Yang likens the progressive development of laryngoscope technology to the improvements in automotive back-up assistance. The old-school manual scopes have their parallel in rear view mirrors and looking over your shoulder. Then, in the early 2000s, cars started having rear-view cameras to help you park, she said — about the same time as laryngoscopes with cameras came into use. Yang says that Britescope is akin to the next stage of parking assistance technology.
“So, on the screen, you not only see the video feed, you also see how many inches you’re away from the curb, right?” she said. “It does not replace the driver. But it gives the driver a lot more confidence. And it shows guidelines so you don’t bump into anything.”
Britescope also has guidelines, Yang said. An AI-informed bounding box appears on the iPad screen, showing the “sweet spot” leading toward the trachea.
As the development of Britescope progressed, Yang began discussions with members of William & Mary’s tech transfer and entrepreneurship communities. She met with Jason McDevitt, the university’s director of technology transfer. She also consulted faculty associated with the Alan B. Miller Entrepreneurship Center at William & Mary’s Mason School of Business, initially with Rachel Frazier and later with Graham Henshaw and Stephanie Gelman, an executive partner at the Mason School.
“As a physicist-engineer, I have no idea about how the business world works. The Entrepreneurship Center is being really helpful. They told me: If you really want to save Grandpa Joe’s life,” Yang recalled, “then you have to bring the product to market.”
Taking Britescope to market prompted her to add a hyphen, so Yang began evolving from physicist-engineer into physicist-engineer-entrepreneur. In addition to consultation with the Mason School of Business faculty, she also enrolled in the Innovation Commercialization Assistance Program of the Virginia Small Business Development Center.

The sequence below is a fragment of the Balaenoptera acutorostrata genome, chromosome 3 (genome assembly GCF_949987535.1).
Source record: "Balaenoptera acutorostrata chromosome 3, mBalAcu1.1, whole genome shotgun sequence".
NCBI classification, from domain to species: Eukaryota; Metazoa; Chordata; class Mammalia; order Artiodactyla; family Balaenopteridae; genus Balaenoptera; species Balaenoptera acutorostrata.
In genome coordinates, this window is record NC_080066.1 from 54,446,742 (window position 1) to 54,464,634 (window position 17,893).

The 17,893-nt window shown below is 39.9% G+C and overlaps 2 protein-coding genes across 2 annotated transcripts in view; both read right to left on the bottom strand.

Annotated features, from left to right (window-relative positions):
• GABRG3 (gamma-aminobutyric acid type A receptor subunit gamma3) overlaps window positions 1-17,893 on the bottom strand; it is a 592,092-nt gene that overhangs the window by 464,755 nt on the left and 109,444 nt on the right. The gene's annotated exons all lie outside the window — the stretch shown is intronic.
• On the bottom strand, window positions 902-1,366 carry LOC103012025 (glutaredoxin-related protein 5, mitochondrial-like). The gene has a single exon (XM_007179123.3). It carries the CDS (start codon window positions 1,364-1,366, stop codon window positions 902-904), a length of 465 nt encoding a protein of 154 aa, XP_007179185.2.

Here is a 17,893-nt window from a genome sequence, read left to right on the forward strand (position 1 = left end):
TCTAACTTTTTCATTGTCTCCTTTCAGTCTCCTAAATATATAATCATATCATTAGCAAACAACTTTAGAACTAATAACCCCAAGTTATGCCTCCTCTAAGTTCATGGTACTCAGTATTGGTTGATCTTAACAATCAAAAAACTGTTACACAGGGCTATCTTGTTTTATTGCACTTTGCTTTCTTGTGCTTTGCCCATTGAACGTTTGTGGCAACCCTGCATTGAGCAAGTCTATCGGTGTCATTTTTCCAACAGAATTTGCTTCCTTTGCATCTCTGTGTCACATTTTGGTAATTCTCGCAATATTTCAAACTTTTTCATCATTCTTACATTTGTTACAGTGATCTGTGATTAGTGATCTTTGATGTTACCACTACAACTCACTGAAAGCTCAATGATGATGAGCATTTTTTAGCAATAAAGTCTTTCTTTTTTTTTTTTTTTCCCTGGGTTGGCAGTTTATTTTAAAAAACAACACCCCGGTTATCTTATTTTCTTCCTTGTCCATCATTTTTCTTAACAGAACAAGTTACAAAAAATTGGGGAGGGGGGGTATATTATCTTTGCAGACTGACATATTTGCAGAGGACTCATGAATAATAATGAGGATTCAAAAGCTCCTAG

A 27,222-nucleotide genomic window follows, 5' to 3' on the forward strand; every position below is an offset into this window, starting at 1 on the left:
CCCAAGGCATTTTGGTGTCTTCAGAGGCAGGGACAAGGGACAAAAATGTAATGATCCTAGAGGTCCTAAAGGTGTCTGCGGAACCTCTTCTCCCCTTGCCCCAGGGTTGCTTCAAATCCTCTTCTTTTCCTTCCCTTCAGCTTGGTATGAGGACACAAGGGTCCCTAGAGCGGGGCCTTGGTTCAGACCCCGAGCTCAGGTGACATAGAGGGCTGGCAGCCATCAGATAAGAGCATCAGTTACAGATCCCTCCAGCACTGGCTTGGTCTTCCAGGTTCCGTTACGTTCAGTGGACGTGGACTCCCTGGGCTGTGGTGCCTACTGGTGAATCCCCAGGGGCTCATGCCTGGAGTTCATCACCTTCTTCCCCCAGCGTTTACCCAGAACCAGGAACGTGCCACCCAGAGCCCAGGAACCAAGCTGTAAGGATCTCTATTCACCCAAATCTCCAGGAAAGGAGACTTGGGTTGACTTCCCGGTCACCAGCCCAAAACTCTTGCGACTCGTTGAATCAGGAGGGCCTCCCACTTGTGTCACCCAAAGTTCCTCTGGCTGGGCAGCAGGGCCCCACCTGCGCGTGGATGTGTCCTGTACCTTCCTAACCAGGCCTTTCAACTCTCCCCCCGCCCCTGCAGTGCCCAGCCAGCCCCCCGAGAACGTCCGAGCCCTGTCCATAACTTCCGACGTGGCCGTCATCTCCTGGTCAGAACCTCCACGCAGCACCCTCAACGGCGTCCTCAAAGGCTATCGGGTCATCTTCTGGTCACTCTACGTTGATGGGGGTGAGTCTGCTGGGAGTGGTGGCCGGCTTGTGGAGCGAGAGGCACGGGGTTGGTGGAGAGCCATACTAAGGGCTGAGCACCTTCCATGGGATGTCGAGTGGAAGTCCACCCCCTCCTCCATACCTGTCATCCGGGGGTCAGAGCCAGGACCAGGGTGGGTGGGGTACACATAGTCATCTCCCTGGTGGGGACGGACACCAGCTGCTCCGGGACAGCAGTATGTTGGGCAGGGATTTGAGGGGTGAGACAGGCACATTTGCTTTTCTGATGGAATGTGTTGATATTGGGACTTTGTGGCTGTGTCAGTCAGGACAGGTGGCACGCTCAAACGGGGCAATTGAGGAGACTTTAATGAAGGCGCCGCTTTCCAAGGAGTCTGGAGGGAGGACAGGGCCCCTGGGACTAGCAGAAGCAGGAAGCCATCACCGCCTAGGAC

Yang developed a marketing presentation for Britescope, complete with a data-laden PowerPoint deck. The presentation leads off with the fictional tale of Grandpa Joe’s tragically truncated Christmas dinner, then Yang outlines both the need and the market for a better laryngoscope.
She presented data indicating there are 13 to 20 million emergency intubations performed each year in the U.S. Failure rate of the procedure is as high as 60 percent, depending on a variety of circumstances including training, patient anatomy and type of scope used. One constant is time: Yang’s presentation features data showing survival rates depend heavily on quick and successful intubation.
Britescope was invited to the Entrepreneurship Center’s rocket pitch events, winning second prize once and audience favorite (as determined by decibels recorded by a “clapometer”) another time. She used feedback and follow-up questions to fine-tune her pitch, working on her delivery with Michele King, a lecturer in the university’s Department of Theatre, Speech and Dance.
The tuning and honing began to pay off in May of 2022, when Yang first presented Britescope to representatives of the Virginia Innovation Partnership Corporation. In August, she had a second, more formal pitch/interview session with around a dozen VPIC people, resulting in the project being approved for seed money from the Commonwealth Commercialization Fund.
As 2023 begins, Yang continues work on Britescope. She is in regular contact with her mentors and is discussing commercialization and tech-transfer opportunities with Jason McDevitt. Yang is optimistic about taking Britescope beyond the “quick and dirty” prototype stage, while her pitch presentation winds up with a happy ending.
“With Britescope,” Yang says, “Grandpa Joe can join us on a bright Christmas morning.”
Joseph McClain, Research Writer